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Philippines, Australia recommit to joint patrols in disputed waterway

Members of the Armed Forces of the Philippines, Australian (NARA & DVIDS Public Domain Archive/Released)
September 23, 2023

This article was originally published by Radio Free Asia and is reprinted with permission.

The Philippines and Australia said Friday that they would jointly patrol areas within South China Sea waters claimed by the Southeast Asian nation, as they showcased their capabilities in fighting off a potential invasion. 

Coordinated patrols will be necessary for keeping vital sea lanes in the waterway open, the Philippine and Australian defense chiefs said as the troops from the two allies took part in joint maritime exercises, amid international tensions in the territorially contested sea and over Taiwan.  

“We recommitted to planning bilateral joint patrols in the South China Sea/West Philippine Sea and other areas of mutual interest,” Philippine Defense Secretary Gilberto Teodoro Jr. and his Australian counterpart, Richard Marles, said in a joint statement. 

“We committed to expanding some of our bilateral activities in the future to include other countries committed to sustaining peace and security in our region.” 

Earlier this month, the Philippines announced that it would be launching joint patrols in the sea with the United States this year.

Teodoro and Marles agreed to elevate the defense relationship and for Australia to host the Philippines in an inaugural defense ministers meeting next year. 

“We share a firm commitment to a peaceful, stable and prosperous region where all countries are free to exercise their sovereignty consistent with international law,” they said.

Marcos observes drills

Joint patrols have been on the drawing board since President Ferdinand Marcos Jr. took office last year. 

Marcos attended amphibious exercises on Friday in San Antonio, a town in northern Zambales province that faces the South China Sea. It’s the same area where U.S. and Philippine troops held joint exercises in April. This time around, the Americans were assisting in the drills between the Filipinos and Australians. 

Marcos said he would discuss continuation of the exercise with his Australian counterpart, Prime Minister Anthony Albanese, during Albanese’s expected two-day visit to the country in early September. 

“That’s certainly going to be part of the discussion that I will be having with the prime minister when he comes … to visit us here in the Philippines,” Marcos told reporters here.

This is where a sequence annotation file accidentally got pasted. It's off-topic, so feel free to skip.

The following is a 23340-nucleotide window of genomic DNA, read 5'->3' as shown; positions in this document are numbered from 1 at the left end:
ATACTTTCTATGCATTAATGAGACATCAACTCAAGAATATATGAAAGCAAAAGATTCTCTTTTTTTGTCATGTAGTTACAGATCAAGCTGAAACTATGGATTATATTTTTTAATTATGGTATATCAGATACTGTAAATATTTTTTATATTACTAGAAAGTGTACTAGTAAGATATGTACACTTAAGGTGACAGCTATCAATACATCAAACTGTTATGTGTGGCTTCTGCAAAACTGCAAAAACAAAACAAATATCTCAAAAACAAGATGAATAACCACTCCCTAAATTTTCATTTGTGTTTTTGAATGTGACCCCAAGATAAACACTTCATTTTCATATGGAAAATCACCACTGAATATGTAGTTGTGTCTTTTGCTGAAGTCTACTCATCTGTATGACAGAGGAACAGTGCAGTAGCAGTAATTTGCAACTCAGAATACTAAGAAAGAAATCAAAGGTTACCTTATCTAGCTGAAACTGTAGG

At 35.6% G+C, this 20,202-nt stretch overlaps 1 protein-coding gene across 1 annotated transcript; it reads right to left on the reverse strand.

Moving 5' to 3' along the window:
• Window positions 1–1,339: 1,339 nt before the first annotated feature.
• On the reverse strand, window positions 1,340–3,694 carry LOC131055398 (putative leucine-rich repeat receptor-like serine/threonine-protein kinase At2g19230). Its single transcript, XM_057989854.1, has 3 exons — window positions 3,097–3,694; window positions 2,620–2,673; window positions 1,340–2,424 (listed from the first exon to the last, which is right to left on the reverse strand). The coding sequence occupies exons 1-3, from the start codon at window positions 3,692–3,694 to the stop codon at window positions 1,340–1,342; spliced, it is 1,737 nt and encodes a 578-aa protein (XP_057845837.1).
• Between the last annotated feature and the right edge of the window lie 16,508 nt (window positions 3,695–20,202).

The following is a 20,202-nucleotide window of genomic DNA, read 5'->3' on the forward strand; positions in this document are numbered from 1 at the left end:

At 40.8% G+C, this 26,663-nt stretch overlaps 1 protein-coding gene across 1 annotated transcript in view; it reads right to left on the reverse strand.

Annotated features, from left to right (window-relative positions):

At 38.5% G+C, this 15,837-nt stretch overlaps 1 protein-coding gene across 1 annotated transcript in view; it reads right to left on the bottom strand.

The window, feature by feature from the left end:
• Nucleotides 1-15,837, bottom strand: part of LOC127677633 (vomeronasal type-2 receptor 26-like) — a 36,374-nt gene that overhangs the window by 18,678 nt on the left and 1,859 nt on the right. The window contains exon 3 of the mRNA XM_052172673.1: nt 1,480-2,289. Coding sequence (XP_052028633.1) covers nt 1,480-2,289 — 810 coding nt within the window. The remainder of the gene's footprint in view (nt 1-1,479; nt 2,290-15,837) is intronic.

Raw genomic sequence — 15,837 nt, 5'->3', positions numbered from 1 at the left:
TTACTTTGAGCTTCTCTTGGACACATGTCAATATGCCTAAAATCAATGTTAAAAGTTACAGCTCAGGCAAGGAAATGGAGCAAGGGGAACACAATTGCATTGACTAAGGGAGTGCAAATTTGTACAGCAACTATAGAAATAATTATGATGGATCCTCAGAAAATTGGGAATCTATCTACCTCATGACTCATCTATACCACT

Both countries, he said, would have to come up with new “strategies, ideas and agreements” in terms of boosting their security partnership, noting the training was a “very well-run exercise.”

Exercise Alon 2023 is the first amphibious exercise between Filipino and Australian troops. It opened in Darwin, Australia, on Aug. 14, and will end on Aug. 31.

The exercise has involved 700 Filipino and 1,200 Australian troops while about 150 U.S. Marines have participated in a support role, officials said. 

It is part of Australia’s Indo-Pacific Endeavor to strengthen engagement and partnerships in the Southeast Asian and Indian Ocean region. 

Friday’s exercise involved Australian and Filipino troops, backed by the marines, practicing retaking an island seized by hostile forces.

Marcos, joined by the two defense chiefs, watched mock beach landings, assaults and helicopter insertion of forces on a Philippine naval base.

“It is an important aspect of how we prepare for any eventuality and considering that there have been so many events that attest to the volatility of the region,” Marcos said.

Teodoro said the drills were a testament to the hard work that the three allies had put into coordinating and planning the successful mission.

“But this mission is just a manifestation of where we want our defense and bilateral relations to be and it is close to coming from a comprehensive partnership to a strategic one,” he said, adding that regional security was essential to the “national securities of both our countries.”

Earlier this week, the Philippines successfully delivered supplies to its troops at a military outpost in the South China Sea despite attempts by the Chinese to block its ships from the disputed waters, Filipino officials said Tuesday.

Manila carried out the mission two weeks after the China Coast Guard fired water cannons at a Philippine coast guard ship that was escorting a convoy of boats bringing supplies to marines stationed aboard a rusty old navy ship in Ayungin Shoal (Second Thomas Shoal).

China claims nearly the entire South China Sea, including waters within the exclusive economic zones of Brunei, Malaysia, the Philippines, Vietnam and Taiwan.